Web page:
I was not prepared for this book. Even having read the description, even having heard about it, I was not ready for this to be so real. Unfairly, I also judged the title as it reminded me of my least favorite book in high school… same title but by Upton Sinclair. Thankfully they bear no resemblance to each other.
“I hate it there. I hate that they call it the Jungle.” She pointed to the houses. “We lived like that once. We went to school, went shopping, watched films. We didn’t ask to leave our lives. Why can’t they see that? We’re just like them. But we might as well be from another planet.”
The Jungle by Pooja Puri revolves around themes of hope, family and friendship, all neatly tucked into a horrifying contemporary issue. Mico is a young boy who has lost his family, lost everything really, and is trying to get somewhere safe. Through a deal gone bad with the Ghost Men, who were supposed to get him safely across borders–Mico ends up in a refugee camp in Calais, France. He lives in a tent with two other boys. The camp is dubbed “The Jungle”.
I would have liked a little more depth in the MCs, and at the same time, the words were often poetic and served to be as moving as any backstory. Plus, the starkness of meeting this characters as they are now instead of spending a long time on their history felt a bit refreshing too. Meet the characters where they are in their lives, their tent, their newly formed bonds of friendship and family, their redefining what it means to be a refugee, their struggle to find a way to freedom and their hope to thrive again, rather than just survive… it was all very worth the read. But understandably, this book is not the escape from reality that some may seek when they are reaching for their bookshelves.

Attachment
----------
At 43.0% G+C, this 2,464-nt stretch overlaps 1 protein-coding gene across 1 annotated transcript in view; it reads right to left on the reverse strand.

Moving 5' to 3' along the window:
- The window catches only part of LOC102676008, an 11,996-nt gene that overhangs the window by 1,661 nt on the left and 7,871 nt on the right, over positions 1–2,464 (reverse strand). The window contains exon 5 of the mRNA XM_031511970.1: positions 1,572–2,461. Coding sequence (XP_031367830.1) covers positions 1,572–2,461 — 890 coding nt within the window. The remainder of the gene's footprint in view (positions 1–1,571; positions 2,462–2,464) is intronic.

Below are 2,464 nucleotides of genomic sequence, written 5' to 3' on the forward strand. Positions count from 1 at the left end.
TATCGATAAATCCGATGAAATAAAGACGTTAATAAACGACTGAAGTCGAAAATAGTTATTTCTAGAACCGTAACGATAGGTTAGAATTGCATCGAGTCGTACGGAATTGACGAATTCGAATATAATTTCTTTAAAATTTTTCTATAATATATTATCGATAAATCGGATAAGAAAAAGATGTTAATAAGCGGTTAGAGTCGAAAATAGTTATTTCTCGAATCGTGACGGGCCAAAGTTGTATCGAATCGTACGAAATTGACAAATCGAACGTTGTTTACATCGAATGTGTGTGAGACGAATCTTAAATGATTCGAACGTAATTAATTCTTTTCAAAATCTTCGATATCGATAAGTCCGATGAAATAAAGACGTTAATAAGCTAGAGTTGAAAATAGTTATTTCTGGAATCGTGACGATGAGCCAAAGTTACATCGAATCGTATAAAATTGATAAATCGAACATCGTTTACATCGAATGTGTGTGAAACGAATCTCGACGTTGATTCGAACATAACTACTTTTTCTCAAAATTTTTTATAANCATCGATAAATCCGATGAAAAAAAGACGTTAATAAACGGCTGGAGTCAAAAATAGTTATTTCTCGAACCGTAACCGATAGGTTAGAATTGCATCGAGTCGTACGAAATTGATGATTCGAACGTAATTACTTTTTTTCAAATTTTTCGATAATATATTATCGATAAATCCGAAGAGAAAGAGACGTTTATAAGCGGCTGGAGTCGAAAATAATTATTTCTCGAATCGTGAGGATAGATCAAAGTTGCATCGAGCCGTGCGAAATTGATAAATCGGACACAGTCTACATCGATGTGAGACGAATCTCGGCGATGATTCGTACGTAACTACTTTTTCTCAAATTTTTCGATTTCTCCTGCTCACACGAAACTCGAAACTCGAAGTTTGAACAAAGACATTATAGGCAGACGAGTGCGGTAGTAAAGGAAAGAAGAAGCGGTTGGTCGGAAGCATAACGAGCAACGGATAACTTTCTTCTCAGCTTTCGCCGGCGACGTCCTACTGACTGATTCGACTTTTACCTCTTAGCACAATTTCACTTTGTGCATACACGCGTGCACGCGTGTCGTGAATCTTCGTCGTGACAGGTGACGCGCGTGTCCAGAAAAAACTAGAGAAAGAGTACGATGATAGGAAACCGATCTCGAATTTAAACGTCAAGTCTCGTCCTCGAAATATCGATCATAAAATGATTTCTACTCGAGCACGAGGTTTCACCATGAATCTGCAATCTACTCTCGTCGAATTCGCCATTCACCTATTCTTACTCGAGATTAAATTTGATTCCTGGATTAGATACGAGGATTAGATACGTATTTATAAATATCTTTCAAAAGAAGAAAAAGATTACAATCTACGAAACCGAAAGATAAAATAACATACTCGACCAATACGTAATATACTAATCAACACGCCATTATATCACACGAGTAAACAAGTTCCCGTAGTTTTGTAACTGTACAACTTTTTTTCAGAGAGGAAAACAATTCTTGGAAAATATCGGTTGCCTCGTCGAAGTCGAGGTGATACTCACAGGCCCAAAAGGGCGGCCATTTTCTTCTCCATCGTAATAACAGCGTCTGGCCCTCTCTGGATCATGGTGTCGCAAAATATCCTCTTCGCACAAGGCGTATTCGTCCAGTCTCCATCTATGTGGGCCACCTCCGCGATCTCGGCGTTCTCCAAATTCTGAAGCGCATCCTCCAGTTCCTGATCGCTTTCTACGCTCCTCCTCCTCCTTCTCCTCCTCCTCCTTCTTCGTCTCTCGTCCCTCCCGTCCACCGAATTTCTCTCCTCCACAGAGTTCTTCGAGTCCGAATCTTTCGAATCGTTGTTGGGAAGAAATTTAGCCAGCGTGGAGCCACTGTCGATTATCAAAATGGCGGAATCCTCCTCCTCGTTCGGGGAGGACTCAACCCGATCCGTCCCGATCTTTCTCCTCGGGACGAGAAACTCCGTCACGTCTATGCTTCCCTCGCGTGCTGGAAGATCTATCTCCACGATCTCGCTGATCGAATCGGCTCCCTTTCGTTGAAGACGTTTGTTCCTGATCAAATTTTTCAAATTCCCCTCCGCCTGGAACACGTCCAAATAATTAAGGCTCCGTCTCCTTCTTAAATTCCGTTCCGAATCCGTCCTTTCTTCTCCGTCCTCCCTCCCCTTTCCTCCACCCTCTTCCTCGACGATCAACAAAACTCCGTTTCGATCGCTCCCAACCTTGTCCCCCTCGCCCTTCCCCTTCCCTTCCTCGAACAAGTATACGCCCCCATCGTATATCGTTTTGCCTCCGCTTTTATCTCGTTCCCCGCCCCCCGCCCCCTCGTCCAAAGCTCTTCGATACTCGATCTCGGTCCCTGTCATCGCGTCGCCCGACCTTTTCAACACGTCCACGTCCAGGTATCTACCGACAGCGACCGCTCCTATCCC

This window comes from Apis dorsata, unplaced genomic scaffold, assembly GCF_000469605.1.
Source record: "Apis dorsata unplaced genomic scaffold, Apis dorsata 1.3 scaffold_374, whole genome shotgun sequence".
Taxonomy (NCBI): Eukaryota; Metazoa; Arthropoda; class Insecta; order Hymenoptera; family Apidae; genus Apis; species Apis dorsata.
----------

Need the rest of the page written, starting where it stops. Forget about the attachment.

Overall, I don’t know that I would have ever picked this book on my own in the bookstore, so I am thankful to NetGalley for making this read possible. If you are looking for a modern, relevant book, you may wish to check it out.
There was a story Jahir used to tell me. About how the first humans were born with wings. Can you imagine what that would be like? To fly anywhere in the world without worrying about having the right papers?
Mico has left his family, his home, his future. Setting out in search of a better life, he instead finds himself navigating one of the world’s most inhospitable environments the Jungle. For Mico, just one of many ‘unaccompanied children’, the Calais refugee camp has a wildness, a brutality all of its own.
A melting pot of characters, cultures, and stories, the Jungle often seems like its own strange world. But despite his ambitions to escape, Mico is unable to buy his way out from the ‘Ghost Men’ the dangerous men with magic who can cross borders unnoticed. Alone, desperate, and running out of options, the idea of jumping onto a speeding train to the UK begins to feel worryingly appealing.
But when Leila arrives at the camp one day, everything starts to change. Outspoken, gutsy, and fearless, she shows Mico that hope and friendship can grow in the most unusual places, and maybe, just maybe, they’ll show you the way out as well.